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A grim and unrelieved story of escape, gripping, unrelenting in its pitiless exposure of men's fight against the worst in themselves. The time- during Japanese occupation of the Philippines; the place- an unidentified island, a jungle into which seven men parachute from a crippled plane. Nothing links the men but common danger, for their assignments are separate and mysterious and actually unimportant to the story, their mutual suspicion and growing antagonisms, and the physical needs of food, water- and freedom from fear. This last is all pervading -- and haunts the reader to the end. There is nothing remotely appealing about the men themselves. Murphy, possible leader, dies a possibly violent death following fatal injuries in his jump. Mills, central figure in his search for self esteem, defeats his own ends, but his mental gyrations are extraordinarily well handled. Jenks, who might have killed Murphy, is a mystery- to Mills, to the others, perhaps to himself, but only in Jenks does the reader get any glimmer of emotional pull. May goes mad and dies at Mills' hands. Stone, whose rescue gives Mills momentary stature, is the first to be killed by the Japs, who eventually capture the group, just at the point when escape seems possible. And Tim, chosen leader, but oddly unable to cope with the challenge, is tortured, horribly- and through gruelling pages. At the end, Mills and Jenks, linked by common performance and mutual understanding, escape with the aid of Filipinos at the end, into darkness. An amazing story, but an exhausting one to experience. A fresh revelation of the Pacific war years- remote and yet integral to war itself.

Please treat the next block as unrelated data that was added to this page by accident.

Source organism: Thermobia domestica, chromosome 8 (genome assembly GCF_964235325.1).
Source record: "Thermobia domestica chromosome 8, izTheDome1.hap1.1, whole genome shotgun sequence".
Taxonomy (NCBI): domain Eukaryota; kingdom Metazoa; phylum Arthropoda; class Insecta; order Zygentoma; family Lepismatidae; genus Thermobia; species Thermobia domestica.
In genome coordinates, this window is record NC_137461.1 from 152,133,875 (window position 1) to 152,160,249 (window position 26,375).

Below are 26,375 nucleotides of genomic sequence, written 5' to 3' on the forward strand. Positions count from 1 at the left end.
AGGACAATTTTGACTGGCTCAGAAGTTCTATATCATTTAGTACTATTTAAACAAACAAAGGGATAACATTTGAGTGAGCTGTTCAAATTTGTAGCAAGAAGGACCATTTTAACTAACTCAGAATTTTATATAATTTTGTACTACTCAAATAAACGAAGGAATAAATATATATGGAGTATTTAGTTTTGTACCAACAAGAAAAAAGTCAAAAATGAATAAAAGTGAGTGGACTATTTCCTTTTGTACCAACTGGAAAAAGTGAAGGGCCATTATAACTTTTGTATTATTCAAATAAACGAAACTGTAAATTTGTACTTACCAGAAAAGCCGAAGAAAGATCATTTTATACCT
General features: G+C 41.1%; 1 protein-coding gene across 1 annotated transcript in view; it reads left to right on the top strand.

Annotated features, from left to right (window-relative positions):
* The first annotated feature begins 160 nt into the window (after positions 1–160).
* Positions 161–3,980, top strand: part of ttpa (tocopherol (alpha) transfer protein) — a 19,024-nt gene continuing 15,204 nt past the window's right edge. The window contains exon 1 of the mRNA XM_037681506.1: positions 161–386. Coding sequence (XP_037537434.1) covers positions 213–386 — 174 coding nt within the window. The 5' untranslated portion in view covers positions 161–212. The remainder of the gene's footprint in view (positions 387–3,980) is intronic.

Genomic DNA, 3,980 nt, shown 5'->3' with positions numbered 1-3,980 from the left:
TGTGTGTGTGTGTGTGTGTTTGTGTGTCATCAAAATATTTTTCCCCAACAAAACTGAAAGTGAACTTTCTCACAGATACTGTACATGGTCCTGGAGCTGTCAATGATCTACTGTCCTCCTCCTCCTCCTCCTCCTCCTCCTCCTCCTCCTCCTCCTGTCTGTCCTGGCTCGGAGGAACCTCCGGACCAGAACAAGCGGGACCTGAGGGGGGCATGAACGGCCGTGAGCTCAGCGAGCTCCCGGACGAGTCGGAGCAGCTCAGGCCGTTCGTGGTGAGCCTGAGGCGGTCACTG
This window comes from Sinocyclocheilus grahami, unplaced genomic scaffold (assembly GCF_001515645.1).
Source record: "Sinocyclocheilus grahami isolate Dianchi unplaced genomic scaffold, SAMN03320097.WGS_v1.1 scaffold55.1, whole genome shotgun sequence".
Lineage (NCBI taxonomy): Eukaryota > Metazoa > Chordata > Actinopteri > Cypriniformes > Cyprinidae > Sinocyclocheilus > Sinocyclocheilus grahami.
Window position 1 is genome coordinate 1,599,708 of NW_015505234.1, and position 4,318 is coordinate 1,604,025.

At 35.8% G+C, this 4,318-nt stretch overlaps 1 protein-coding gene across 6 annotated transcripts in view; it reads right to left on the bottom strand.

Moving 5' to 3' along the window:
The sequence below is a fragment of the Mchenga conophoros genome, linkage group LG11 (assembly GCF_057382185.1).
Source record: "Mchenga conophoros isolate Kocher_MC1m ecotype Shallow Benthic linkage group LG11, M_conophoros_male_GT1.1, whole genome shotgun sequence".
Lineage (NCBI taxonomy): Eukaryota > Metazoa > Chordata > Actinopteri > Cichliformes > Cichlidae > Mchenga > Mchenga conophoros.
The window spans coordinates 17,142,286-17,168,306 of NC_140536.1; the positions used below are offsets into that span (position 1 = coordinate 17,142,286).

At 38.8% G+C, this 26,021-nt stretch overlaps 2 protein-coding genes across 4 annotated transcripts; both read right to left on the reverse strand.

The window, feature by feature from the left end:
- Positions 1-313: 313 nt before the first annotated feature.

Pub Date: Sept. 18th, 1950
Publisher: Crowell